As anyone who’s ever seen a Bollywood film can attest, Indian culture has a unique and wonderful kinship with spectacle. The Nrityagram Dance Ensemble of India is no exception, and its upcoming performance at Campbell Hall promises to be an over-the-top and wholly splendid example of the historical and cultural richness that India has to offer.
Nrityagram achieves its flawless and unified routines through fascinating means: The members of the company have all lived and worked together for years, perfecting their technique and solidifying their understanding of the ensemble’s goals. In 1990, the founder of the group, Protima Gauri, set up a 10-acre compound on which the troupe could live and study. Nrityagram, literally translated, means “dance village,” which expresses the intent of the group-
to create a community that transcends dance itself. And the group has spent its time on far more than just dance; its members have studied Sanskrit, martial arts, and poetry and immersed themselves in the history of their country’s spiritual traditions.
Part yoga, part religious and spiritual expression, and part pure theatrics, Nrityagram’s new dance, Pratima: Reflection is based on Odissi, a dance style that has been in existence in India for thousands of years. Odissi combines traditionally feminine and masculine styles, and this essential duality extends to the purpose of the dance, which Nrityagram intends as a union of the human and the divine. Nrityagram’s past dances have been hailed by critics as both sensual and transcendent, exemplifying both the most human and the most spiritual elements of the dancers.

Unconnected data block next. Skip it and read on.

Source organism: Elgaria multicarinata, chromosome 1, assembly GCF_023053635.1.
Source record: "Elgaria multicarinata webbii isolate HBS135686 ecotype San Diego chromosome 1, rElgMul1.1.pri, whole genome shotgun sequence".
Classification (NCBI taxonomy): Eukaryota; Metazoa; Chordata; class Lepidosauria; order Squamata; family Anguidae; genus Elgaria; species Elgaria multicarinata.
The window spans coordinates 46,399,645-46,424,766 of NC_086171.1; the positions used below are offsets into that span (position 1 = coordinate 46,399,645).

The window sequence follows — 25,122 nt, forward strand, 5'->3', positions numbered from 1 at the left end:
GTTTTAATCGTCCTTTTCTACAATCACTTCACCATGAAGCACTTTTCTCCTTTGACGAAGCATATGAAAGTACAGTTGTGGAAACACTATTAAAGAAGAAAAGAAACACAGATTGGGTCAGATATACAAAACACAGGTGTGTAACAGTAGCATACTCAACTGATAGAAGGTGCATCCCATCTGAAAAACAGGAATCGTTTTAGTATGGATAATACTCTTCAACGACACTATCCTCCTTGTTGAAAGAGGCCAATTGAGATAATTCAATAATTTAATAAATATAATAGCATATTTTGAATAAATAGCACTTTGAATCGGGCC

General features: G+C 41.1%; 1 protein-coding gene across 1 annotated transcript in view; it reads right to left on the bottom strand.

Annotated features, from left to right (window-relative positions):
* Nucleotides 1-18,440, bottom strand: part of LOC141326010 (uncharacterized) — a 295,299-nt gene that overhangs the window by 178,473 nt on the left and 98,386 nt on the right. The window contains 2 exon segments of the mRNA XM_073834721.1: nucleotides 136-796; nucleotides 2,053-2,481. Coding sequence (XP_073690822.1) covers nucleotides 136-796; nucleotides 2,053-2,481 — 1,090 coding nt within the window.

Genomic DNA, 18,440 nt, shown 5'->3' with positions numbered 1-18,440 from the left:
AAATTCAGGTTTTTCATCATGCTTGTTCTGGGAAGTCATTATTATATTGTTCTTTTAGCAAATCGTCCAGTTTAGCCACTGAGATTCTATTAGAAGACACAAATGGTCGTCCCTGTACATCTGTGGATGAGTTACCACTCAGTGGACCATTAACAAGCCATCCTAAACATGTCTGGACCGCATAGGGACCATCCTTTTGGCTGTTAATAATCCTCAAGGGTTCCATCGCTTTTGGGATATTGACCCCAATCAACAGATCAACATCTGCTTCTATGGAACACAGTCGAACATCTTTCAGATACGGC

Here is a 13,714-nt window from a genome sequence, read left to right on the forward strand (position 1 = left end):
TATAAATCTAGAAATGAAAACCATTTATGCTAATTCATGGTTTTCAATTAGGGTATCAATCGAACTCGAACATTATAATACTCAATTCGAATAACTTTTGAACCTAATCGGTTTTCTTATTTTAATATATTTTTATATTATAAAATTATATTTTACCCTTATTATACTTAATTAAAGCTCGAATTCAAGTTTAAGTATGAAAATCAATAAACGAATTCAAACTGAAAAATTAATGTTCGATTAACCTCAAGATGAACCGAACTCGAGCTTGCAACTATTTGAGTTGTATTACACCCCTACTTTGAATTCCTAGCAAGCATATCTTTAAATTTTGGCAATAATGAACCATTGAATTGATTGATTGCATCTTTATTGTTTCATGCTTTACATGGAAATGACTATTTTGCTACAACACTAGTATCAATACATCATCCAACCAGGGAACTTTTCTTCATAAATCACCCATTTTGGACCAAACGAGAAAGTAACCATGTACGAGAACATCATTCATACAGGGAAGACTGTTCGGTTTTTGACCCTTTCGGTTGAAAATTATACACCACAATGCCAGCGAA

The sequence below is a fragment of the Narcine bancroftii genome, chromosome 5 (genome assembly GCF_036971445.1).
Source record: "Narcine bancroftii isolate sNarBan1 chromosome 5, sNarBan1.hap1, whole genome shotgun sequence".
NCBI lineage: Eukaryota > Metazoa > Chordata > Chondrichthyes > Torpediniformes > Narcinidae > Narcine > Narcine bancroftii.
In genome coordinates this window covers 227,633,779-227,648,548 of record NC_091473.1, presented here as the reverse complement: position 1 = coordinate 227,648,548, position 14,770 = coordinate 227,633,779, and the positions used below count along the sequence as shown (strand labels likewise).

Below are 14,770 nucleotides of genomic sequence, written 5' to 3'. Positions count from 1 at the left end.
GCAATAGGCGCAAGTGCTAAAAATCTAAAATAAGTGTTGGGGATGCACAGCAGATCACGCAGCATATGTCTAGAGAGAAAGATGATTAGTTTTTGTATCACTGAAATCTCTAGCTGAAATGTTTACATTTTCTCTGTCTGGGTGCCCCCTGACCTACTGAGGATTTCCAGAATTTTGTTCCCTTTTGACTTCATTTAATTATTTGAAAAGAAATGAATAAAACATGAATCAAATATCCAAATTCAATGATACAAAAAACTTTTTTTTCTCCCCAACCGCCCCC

Enhanced by traditional costumes and by new music commissioned from modern Indian composers, Nrityagram’s take on the country’s history and spirituality is fresh and new, despite the millennia of background it encompasses. The extraordinary dedication of the ensemble is traditional, but its experience is of the modern world, and the juxtaposition makes for an amazing performance.
Nrityagram will perform at UCSB’s Campbell Hall on Thursday, April 3, at 8 p.m. Tickets are $40 general/$19 UCSB students. Call 893-3535 or visit artsandlectures.ucsb.edu for more info.